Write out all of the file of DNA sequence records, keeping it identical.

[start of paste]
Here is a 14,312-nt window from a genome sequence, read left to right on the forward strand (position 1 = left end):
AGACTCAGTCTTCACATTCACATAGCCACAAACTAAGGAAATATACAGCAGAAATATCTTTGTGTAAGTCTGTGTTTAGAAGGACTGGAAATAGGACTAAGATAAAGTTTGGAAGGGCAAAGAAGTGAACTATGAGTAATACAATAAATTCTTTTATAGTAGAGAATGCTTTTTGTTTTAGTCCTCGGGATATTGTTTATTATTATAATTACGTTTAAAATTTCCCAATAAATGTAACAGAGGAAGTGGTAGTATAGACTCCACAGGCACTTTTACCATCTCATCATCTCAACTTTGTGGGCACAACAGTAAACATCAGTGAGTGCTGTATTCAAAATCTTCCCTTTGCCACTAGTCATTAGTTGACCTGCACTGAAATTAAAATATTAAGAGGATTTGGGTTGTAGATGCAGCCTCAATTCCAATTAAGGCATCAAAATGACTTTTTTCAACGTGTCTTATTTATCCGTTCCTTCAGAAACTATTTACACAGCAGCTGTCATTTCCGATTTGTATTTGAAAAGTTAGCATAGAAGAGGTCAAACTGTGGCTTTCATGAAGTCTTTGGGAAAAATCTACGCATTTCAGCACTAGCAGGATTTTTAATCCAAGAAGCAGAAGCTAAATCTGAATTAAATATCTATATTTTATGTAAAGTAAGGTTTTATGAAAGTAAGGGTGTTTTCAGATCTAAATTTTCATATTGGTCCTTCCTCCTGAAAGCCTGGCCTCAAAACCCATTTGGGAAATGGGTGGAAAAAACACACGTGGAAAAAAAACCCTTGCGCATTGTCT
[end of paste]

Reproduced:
Here is a 14,312-nt window from a genome sequence, read left to right on the forward strand (position 1 = left end):
AGACTCAGTCTTCACATTCACATAGCCACAAACTAAGGAAATATACAGCAGAAATATCTTTGTGTAAGTCTGTGTTTAGAAGGACTGGAAATAGGACTAAGATAAAGTTTGGAAGGGCAAAGAAGTGAACTATGAGTAATACAATAAATTCTTTTATAGTAGAGAATGCTTTTTGTTTTAGTCCTCGGGATATTGTTTATTATTATAATTACGTTTAAAATTTCCCAATAAATGTAACAGAGGAAGTGGTAGTATAGACTCCACAGGCACTTTTACCATCTCATCATCTCAACTTTGTGGGCACAACAGTAAACATCAGTGAGTGCTGTATTCAAAATCTTCCCTTTGCCACTAGTCATTAGTTGACCTGCACTGAAATTAAAATATTAAGAGGATTTGGGTTGTAGATGCAGCCTCAATTCCAATTAAGGCATCAAAATGACTTTTTTCAACGTGTCTTATTTATCCGTTCCTTCAGAAACTATTTACACAGCAGCTGTCATTTCCGATTTGTATTTGAAAAGTTAGCATAGAAGAGGTCAAACTGTGGCTTTCATGAAGTCTTTGGGAAAAATCTACGCATTTCAGCACTAGCAGGATTTTTAATCCAAGAAGCAGAAGCTAAATCTGAATTAAATATCTATATTTTATGTAAAGTAAGGTTTTATGAAAGTAAGGGTGTTTTCAGATCTAAATTTTCATATTGGTCCTTCCTCCTGAAAGCCTGGCCTCAAAACCCATTTGGGAAATGGGTGGAAAAAACACACGTGGAAAAAAAACCCTTGCGCATTGTCT